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Software survey: Sales tax in 2019

Whether they are payroll taxes, sales taxes, or value-added taxes, taxes are a problem — a problem to track, a problem to calculate, and a problem to report. Sales and use taxes are particularly onerous, and with the Supreme Court’s South Dakota v. Wayfair decision last year, they are becoming even more so. We surveyed seven of the major sales tax software and service providers, asking what effect the decision has had on them and their clients, and how they view things changing in the near future.


It’s all about the money

Part of the problem is that sales and use taxes are a major source of revenue for states and municipalities. With lots of pennies on the line, every entity that collects taxes has adopted a “no mercy” attitude. If your clients have what the tax collector sees as theirs, they intend to collect it, which translates to increased compliance issues.

“Technology has fundamentally changed commerce, and the challenges state and local governments have faced in adjusting their taxation mechanisms to keep up have substantially contributed to a ‘tax gap.’ Even before the Wayfair decision and the resulting sea change in nexus requirements, governments sought to fill this gap though aggressive compliance requirements that make keeping up with the pace and rate of change a constant challenge,” said Charles Maniace, director of regulatory analysis at Sovos. “The U.S. is far from alone in attacking the growing tax gap. Across the world, revenue authorities have embraced technology as a means of both expanding their tax base and collecting every cent owed. ... Multinational organizations with complex global supply chains need to understand these compliance requirements and have a plan to adapt.”

Lizzy Greenburg, chief marketing officer at TaxJar, said, “Complexity is by and large the greatest issue in sales tax today. From economic nexus legislation to marketplace facilitator laws, to confusing and scary letters from California, it’s a bit of the Wild West right now.”

“The single biggest challenge in sales tax is that individual states have autonomy in forming their laws,” said TaxCloud vice president of business and corporate development Patrick Riley. “This isn’t just about differing rates but also specific product/service treatments and exemptions, multiple jurisdictional levels within a state (such as state, county, city sales taxes) and now economic nexus thresholds varying by state given the Wayfair ruling last June. This level of complexity makes it difficult for online sellers to not only determine if they need to collect in a particular state, but also figuring how to comply once they make the determination that they do need to collect.”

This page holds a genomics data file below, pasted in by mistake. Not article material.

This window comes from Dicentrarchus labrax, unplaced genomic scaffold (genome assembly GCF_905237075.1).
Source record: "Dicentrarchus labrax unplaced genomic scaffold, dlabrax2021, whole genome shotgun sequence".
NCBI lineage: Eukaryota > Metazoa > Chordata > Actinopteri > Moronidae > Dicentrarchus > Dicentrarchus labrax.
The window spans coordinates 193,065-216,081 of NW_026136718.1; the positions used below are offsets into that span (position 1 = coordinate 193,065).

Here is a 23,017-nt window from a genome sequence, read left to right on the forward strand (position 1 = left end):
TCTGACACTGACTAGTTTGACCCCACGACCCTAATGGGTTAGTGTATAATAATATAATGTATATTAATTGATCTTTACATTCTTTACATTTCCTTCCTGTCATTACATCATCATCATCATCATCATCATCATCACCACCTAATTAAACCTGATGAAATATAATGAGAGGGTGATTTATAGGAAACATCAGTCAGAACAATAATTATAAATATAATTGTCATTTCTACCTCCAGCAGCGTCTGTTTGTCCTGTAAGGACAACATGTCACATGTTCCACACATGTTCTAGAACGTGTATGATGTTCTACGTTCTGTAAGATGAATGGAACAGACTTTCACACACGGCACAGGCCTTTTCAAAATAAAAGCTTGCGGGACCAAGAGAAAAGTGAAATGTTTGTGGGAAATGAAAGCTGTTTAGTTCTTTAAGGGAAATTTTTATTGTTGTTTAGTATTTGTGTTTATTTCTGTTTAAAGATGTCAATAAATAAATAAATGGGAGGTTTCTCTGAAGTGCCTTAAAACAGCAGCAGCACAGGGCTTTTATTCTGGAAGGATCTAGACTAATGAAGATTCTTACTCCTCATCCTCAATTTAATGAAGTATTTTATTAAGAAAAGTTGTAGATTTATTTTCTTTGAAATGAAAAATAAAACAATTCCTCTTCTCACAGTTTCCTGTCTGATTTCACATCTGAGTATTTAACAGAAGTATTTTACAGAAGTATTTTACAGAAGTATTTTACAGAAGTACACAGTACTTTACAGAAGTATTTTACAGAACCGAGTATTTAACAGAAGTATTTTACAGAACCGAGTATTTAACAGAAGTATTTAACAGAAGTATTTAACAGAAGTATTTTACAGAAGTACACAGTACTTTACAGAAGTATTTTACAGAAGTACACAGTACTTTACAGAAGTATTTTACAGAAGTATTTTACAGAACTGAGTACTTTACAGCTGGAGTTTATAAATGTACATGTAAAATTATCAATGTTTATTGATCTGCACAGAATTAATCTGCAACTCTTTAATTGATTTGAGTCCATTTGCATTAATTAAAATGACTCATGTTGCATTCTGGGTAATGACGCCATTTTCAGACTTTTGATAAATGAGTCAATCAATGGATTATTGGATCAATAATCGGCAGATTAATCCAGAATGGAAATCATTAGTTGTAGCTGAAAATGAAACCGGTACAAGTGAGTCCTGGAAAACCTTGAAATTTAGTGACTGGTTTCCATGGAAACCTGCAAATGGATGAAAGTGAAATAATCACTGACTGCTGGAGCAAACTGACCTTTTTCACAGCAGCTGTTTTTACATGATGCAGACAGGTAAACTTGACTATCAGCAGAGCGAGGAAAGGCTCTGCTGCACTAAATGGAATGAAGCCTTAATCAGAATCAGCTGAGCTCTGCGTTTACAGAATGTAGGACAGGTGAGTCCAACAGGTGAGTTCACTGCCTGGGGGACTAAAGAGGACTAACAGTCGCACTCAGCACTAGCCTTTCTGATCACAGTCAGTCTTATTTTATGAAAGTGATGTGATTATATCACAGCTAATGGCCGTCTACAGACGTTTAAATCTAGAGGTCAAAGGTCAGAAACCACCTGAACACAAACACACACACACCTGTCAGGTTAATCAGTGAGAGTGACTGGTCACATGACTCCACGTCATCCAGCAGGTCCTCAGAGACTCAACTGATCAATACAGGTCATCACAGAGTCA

Added Chris Livingston, director of operations at Vertex Inc.: “Regarding use tax, many businesses don’t understand that these rates and rules are not the same as sales tax and are often audited on use tax alone.”

Stirring the pot

A lot of the upheaval and change in the sales and use tax area stem from Wayfair. “The speed and complexity of the sales and use tax compliance landscape is outpacing the ability of traditional solutions to comply,” said Sovo’s Maniace. “As a result, tax and IT leaders have begun to approach tax compliance more strategically. This manifests itself in a movement away from point solutions intended to address a particular compliance challenge, and toward modern, adaptable and scalable cloud applications. Wayfair opened the eyes of many organizations of all sizes that regulators are evolving, too, and they will find ways to collect what is owed. More organizations are looking for ways to solve the problem for good with complete end-to-end solutions — so they are positioned to grow when and how they want and don’t need to worry about tax getting in the way.”

Thomson Reuters is another vendor that has seen an uptick in business. “The Wayfair ruling has created a significant increase in the number of businesses reaching out to remedy their amplified risk where doing business. Many have seen their nexus profile change dramatically overnight and are very aware that non-compliance could have a significant impact on the bottom line,” said Tom Farmer, a solutions consultant at the company.